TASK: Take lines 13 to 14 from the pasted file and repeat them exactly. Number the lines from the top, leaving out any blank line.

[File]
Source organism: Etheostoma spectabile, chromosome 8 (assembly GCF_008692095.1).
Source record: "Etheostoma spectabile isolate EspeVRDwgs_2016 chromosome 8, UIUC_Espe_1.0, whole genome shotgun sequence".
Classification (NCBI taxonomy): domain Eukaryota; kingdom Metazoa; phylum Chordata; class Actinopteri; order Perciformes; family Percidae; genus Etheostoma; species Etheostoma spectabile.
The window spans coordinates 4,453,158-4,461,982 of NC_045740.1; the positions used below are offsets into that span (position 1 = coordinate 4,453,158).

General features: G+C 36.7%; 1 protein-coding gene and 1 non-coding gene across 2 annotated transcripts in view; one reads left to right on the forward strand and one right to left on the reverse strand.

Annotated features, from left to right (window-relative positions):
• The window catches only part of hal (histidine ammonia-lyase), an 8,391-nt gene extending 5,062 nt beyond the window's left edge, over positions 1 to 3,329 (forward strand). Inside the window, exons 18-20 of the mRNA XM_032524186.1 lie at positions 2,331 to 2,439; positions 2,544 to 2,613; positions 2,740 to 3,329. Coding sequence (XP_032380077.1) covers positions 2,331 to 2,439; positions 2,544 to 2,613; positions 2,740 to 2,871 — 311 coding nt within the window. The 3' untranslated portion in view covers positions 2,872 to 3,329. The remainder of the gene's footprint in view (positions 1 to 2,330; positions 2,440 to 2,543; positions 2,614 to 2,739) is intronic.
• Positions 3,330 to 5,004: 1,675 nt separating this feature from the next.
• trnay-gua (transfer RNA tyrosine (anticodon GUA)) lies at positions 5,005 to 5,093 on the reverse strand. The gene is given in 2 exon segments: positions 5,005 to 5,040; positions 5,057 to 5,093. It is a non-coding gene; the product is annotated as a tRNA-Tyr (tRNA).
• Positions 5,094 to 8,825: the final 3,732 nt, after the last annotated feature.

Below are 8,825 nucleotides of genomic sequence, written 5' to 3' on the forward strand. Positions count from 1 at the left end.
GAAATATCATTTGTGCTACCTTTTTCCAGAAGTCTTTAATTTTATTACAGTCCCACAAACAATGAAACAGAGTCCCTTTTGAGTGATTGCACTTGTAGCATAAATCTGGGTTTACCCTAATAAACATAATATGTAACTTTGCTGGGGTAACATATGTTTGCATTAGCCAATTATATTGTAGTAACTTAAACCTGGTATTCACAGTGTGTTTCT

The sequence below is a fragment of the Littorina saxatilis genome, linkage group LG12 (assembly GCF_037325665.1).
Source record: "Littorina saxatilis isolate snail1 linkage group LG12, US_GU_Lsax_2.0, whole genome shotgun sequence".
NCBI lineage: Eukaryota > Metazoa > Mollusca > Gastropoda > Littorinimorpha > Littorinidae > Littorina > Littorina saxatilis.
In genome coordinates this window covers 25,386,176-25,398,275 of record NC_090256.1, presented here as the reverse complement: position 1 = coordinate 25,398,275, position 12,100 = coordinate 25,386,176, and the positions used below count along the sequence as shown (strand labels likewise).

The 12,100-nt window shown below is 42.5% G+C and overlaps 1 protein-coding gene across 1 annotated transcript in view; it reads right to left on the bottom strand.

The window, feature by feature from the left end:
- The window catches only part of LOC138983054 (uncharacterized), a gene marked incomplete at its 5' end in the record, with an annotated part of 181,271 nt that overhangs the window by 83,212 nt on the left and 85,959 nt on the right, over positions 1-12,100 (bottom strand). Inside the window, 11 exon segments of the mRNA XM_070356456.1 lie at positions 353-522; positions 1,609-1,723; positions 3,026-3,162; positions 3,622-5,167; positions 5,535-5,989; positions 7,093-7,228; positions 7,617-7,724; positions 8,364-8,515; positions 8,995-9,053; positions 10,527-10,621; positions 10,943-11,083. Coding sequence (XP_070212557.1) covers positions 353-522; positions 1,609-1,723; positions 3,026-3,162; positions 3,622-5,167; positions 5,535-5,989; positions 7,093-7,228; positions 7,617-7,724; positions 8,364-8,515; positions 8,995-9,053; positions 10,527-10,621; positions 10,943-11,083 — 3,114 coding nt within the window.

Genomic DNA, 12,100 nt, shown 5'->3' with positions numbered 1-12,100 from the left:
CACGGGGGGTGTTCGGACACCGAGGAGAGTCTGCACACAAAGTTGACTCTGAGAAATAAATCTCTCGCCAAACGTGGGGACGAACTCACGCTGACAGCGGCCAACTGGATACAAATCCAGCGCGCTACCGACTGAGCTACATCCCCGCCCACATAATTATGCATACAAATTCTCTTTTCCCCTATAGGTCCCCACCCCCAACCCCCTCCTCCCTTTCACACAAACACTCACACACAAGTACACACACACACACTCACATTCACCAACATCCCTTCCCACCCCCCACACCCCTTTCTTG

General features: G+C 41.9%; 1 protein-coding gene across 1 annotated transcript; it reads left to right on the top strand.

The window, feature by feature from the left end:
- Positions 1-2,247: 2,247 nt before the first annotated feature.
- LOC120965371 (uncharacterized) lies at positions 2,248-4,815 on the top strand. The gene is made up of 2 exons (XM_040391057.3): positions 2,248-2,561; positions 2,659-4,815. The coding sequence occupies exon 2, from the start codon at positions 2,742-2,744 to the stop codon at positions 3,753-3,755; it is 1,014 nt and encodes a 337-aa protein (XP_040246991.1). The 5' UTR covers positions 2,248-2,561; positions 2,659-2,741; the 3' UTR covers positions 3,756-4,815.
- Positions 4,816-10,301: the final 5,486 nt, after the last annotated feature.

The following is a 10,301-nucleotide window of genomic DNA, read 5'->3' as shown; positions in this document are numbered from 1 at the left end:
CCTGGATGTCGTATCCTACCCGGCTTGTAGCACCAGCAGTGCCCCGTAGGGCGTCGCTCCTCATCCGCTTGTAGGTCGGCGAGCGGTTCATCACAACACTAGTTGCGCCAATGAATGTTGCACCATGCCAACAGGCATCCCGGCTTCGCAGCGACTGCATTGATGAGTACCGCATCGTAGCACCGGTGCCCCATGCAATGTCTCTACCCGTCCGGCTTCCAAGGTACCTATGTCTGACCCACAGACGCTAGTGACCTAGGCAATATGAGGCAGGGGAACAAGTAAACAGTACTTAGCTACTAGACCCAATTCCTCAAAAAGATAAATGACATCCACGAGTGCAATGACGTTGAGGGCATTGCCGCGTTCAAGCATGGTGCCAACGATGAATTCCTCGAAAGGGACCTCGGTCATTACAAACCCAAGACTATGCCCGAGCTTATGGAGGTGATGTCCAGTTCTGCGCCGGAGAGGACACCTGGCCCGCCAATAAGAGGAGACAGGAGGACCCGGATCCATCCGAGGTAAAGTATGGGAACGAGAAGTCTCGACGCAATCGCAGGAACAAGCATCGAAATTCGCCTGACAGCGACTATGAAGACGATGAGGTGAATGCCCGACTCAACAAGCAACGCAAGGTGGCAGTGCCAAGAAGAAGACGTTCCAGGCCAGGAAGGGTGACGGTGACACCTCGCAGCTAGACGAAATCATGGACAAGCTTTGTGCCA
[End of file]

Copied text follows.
The sequence below is a fragment of the Littorina saxatilis genome, linkage group LG12 (assembly GCF_037325665.1).
Source record: "Littorina saxatilis isolate snail1 linkage group LG12, US_GU_Lsax_2.0, whole genome shotgun sequence".